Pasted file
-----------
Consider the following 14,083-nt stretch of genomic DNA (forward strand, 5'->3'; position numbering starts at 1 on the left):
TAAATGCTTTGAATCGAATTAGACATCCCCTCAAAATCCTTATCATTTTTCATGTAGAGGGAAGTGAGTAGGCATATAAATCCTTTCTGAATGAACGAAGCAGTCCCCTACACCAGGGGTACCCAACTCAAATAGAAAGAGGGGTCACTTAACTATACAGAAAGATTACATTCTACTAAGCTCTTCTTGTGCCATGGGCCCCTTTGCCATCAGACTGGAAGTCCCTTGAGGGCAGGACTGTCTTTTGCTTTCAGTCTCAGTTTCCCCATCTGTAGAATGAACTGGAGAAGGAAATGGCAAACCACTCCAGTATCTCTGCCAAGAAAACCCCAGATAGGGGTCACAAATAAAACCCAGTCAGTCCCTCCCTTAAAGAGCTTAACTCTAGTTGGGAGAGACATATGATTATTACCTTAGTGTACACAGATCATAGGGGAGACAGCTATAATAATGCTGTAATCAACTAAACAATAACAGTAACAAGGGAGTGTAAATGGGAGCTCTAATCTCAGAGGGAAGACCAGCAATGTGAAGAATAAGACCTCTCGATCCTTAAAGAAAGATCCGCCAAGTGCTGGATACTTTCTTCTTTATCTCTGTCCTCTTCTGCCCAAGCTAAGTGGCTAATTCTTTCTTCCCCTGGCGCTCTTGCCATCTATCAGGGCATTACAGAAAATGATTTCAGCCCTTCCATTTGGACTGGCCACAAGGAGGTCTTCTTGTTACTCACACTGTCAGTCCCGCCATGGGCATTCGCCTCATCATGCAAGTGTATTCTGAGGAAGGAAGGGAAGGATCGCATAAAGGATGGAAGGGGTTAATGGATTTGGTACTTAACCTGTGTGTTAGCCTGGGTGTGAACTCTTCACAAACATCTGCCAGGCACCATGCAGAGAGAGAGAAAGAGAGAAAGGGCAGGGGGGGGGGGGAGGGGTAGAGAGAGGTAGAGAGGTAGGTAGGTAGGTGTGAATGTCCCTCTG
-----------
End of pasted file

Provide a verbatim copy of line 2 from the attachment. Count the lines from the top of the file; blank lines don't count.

TAAATGCTTTGAATCGAATTAGACATCCCCTCAAAATCCTTATCATTTTTCATGTAGAGGGAAGTGAGTAGGCATATAAATCCTTTCTGAATGAACGAAGCAGTCCCCTACACCAGGGGTACCCAACTCAAATAGAAAGAGGGGTCACTTAACTATACAGAAAGATTACATTCTACTAAGCTCTTCTTGTGCCATGGGCCCCTTTGCCATCAGACTGGAAGTCCCTTGAGGGCAGGACTGTCTTTTGCTTTCAGTCTCAGTTTCCCCATCTGTAGAATGAACTGGAGAAGGAAATGGCAAACCACTCCAGTATCTCTGCCAAGAAAACCCCAGATAGGGGTCACAAATAAAACCCAGTCAGTCCCTCCCTTAAAGAGCTTAACTCTAGTTGGGAGAGACATATGATTATTACCTTAGTGTACACAGATCATAGGGGAGACAGCTATAATAATGCTGTAATCAACTAAACAATAACAGTAACAAGGGAGTGTAAATGGGAGCTCTAATCTCAGAGGGAAGACCAGCAATGTGAAGAATAAGACCTCTCGATCCTTAAAGAAAGATCCGCCAAGTGCTGGATACTTTCTTCTTTATCTCTGTCCTCTTCTGCCCAAGCTAAGTGGCTAATTCTTTCTTCCCCTGGCGCTCTTGCCATCTATCAGGGCATTACAGAAAATGATTTCAGCCCTTCCATTTGGACTGGCCACAAGGAGGTCTTCTTGTTACTCACACTGTCAGTCCCGCCATGGGCATTCGCCTCATCATGCAAGTGTATTCTGAGGAAGGAAGGGAAGGATCGCATAAAGGATGGAAGGGGTTAATGGATTTGGTACTTAACCTGTGTGTTAGCCTGGGTGTGAACTCTTCACAAACATCTGCCAGGCACCATGCAGAGAGAGAGAAAGAGAGAAAGGGCAGGGGGGGGGGGGAGGGGTAGAGAGAGGTAGAGAGGTAGGTAGGTAGGTGTGAATGTCCCTCTG